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Experimentation and Failure in Disruptive Innovation

· December 5, 2018

Why is it that many technology companies today are constantly experimenting, pushing into and attempting to disrupt new industries? What drives firms to pursue, or abandon, these strategies? When examining the actions of a few technology companies such as Uber, Netflix, and Amazon, we can make key deductions that aid in answering those questions.

With respect to Uber, it seems that the company may be shifting its focus. Five months ago, Uber made the decision to end its self-driving trucking efforts. The company shut down its autonomous trucking program, began to re-evaluate its general strategy, and has since invested in other areas. Uber is reportedly shifting focus towards a range of transportation services aimed at shorter trips. This is consistent with Uber CEO Dara Khosrowshahi’s remarks earlier this year that “cars are to us what books are to Amazon.”

Delving deeper into Uber’s case, Uber’s exit from the autonomous trucking market has aided in its shift in focus towards shorter and greater amounts of trips through a wide range of transportation devices rather than longer travels. More specifically, in the last three months, Uber announced investments into electric scooters and bike-sharing services, drones, and its carefully monitored return to self-driving cars (not including delivery trucks). Uber failed to deny reports of its potential acquisition of electric scooter companies Bird or Lime. Uber also created a new rewards program last month, Uber Rewards. This is all in addition to Uber Eats, Uber Freight, and Uber’s normal ride booking and sharing efforts.

While Uber performed better this quarter than last quarter by ending their autonomous trucking efforts and shifting focus, generating $2.8 billion in revenue, it still reported a net loss of $891 million. Yet this is characteristic of the technology sector, which reinvests large amounts of revenue back into services while pursuing market-disrupting innovations.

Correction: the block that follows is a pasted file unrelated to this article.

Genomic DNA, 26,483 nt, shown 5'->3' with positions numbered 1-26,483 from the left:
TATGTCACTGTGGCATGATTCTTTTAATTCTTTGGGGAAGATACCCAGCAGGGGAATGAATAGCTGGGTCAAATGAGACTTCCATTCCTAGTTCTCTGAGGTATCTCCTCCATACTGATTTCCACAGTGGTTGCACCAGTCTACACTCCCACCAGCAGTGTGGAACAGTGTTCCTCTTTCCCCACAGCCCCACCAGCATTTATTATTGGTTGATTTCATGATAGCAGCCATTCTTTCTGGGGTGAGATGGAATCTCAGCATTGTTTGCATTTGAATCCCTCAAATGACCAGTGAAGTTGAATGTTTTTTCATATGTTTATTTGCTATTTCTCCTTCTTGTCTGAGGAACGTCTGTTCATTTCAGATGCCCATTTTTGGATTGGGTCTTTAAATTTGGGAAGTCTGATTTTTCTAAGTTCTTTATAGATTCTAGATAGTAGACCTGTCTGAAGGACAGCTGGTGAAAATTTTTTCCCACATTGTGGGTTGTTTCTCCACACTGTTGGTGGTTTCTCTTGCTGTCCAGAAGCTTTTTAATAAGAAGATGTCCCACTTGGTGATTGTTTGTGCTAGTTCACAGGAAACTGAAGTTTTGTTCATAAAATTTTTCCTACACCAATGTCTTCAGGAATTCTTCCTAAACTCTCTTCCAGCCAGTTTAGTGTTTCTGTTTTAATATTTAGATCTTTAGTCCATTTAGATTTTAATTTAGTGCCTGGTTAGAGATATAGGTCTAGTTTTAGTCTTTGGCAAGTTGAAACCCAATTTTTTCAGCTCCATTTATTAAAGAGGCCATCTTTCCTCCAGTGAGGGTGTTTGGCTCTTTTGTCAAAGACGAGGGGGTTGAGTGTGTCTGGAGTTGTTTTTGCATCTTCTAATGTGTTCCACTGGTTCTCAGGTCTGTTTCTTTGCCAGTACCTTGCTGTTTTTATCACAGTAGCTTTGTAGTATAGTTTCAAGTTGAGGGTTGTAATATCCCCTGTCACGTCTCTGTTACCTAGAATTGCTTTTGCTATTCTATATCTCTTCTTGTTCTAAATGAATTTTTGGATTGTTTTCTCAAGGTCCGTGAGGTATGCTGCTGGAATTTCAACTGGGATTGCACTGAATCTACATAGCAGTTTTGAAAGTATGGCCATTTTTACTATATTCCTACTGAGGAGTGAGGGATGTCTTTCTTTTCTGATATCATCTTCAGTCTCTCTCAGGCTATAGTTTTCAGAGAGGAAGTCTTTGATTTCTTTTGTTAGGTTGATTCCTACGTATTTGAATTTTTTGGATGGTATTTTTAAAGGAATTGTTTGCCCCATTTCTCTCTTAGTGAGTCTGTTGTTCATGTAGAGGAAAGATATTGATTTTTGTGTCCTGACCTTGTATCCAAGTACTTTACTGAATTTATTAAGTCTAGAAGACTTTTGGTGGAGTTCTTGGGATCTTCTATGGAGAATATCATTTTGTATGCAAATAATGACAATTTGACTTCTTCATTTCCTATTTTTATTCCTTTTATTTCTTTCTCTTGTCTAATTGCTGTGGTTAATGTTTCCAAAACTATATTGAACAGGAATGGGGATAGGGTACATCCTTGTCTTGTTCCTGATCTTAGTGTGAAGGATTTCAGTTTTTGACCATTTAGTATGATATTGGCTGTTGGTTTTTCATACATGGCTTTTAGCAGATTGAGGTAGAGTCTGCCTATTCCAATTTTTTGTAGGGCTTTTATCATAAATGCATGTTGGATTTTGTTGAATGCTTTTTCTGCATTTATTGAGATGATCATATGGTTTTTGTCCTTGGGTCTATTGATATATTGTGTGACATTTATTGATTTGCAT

Turning from Uber to Amazon and Netflix, we see further examples of experimentation and disruptive innovation in operation. Amazon’s net sales revenue for 2017 was $178 billion while its net income was only $3 billion. Similarly, Netflix’s annual revenue for 2017 was $11 billion while its net income was only $558 million. Both of these companies invest heavily year after year into developing their own content including TV shows and movies, and expanding their libraries and services. Both Netflix and Amazon have had failures as well, cancelling shows that were widely panned and did not give Netflix or Amazon expected returns. However, Netflix and Amazon are still showing signs of increasing the creation of their own original content.

As new streaming services from companies holding large amounts of media are coming into being now and in the near future, their content will likely be removed from Amazon and Netflix. Furthermore, some content owners that aren’t creating their own streaming services are raising the prices for licensing their content. To counteract this and continue their growth, both Netflix and Amazon are investing heavily back into their platforms, with an increasingly extensive library of original content to replace the loss of highly valued licensed content.